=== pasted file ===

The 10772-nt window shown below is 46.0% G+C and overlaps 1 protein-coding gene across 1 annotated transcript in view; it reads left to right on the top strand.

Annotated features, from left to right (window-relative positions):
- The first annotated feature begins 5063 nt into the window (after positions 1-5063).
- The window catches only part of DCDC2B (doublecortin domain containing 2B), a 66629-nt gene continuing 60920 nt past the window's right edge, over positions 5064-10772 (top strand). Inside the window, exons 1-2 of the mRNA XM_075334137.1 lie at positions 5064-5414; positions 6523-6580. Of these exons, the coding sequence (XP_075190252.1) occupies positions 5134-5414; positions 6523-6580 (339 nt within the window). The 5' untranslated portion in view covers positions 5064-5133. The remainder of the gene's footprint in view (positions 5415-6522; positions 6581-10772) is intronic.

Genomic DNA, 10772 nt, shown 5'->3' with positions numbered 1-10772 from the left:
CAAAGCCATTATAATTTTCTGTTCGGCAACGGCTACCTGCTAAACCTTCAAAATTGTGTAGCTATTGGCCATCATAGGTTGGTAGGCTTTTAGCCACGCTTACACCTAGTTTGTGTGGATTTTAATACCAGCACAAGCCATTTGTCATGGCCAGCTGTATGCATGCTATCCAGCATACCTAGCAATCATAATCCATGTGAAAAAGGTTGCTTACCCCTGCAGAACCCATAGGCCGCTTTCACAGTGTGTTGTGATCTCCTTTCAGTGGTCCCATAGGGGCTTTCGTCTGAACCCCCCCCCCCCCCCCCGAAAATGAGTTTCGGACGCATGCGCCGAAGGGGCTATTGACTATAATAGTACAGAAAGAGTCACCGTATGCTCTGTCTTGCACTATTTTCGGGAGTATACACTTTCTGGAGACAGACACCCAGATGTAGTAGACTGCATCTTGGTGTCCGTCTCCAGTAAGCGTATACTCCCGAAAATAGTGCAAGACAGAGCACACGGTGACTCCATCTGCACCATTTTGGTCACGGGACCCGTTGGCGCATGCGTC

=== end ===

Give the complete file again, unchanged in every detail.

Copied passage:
The 10772-nt window shown below is 46.0% G+C and overlaps 1 protein-coding gene across 1 annotated transcript in view; it reads left to right on the top strand.

Annotated features, from left to right (window-relative positions):
- The first annotated feature begins 5063 nt into the window (after positions 1-5063).
- The window catches only part of DCDC2B (doublecortin domain containing 2B), a 66629-nt gene continuing 60920 nt past the window's right edge, over positions 5064-10772 (top strand). Inside the window, exons 1-2 of the mRNA XM_075334137.1 lie at positions 5064-5414; positions 6523-6580. Of these exons, the coding sequence (XP_075190252.1) occupies positions 5134-5414; positions 6523-6580 (339 nt within the window). The 5' untranslated portion in view covers positions 5064-5133. The remainder of the gene's footprint in view (positions 5415-6522; positions 6581-10772) is intronic.

Genomic DNA, 10772 nt, shown 5'->3' with positions numbered 1-10772 from the left:
CAAAGCCATTATAATTTTCTGTTCGGCAACGGCTACCTGCTAAACCTTCAAAATTGTGTAGCTATTGGCCATCATAGGTTGGTAGGCTTTTAGCCACGCTTACACCTAGTTTGTGTGGATTTTAATACCAGCACAAGCCATTTGTCATGGCCAGCTGTATGCATGCTATCCAGCATACCTAGCAATCATAATCCATGTGAAAAAGGTTGCTTACCCCTGCAGAACCCATAGGCCGCTTTCACAGTGTGTTGTGATCTCCTTTCAGTGGTCCCATAGGGGCTTTCGTCTGAACCCCCCCCCCCCCCCCCGAAAATGAGTTTCGGACGCATGCGCCGAAGGGGCTATTGACTATAATAGTACAGAAAGAGTCACCGTATGCTCTGTCTTGCACTATTTTCGGGAGTATACACTTTCTGGAGACAGACACCCAGATGTAGTAGACTGCATCTTGGTGTCCGTCTCCAGTAAGCGTATACTCCCGAAAATAGTGCAAGACAGAGCACACGGTGACTCCATCTGCACCATTTTGGTCACGGGACCCGTTGGCGCATGCGTC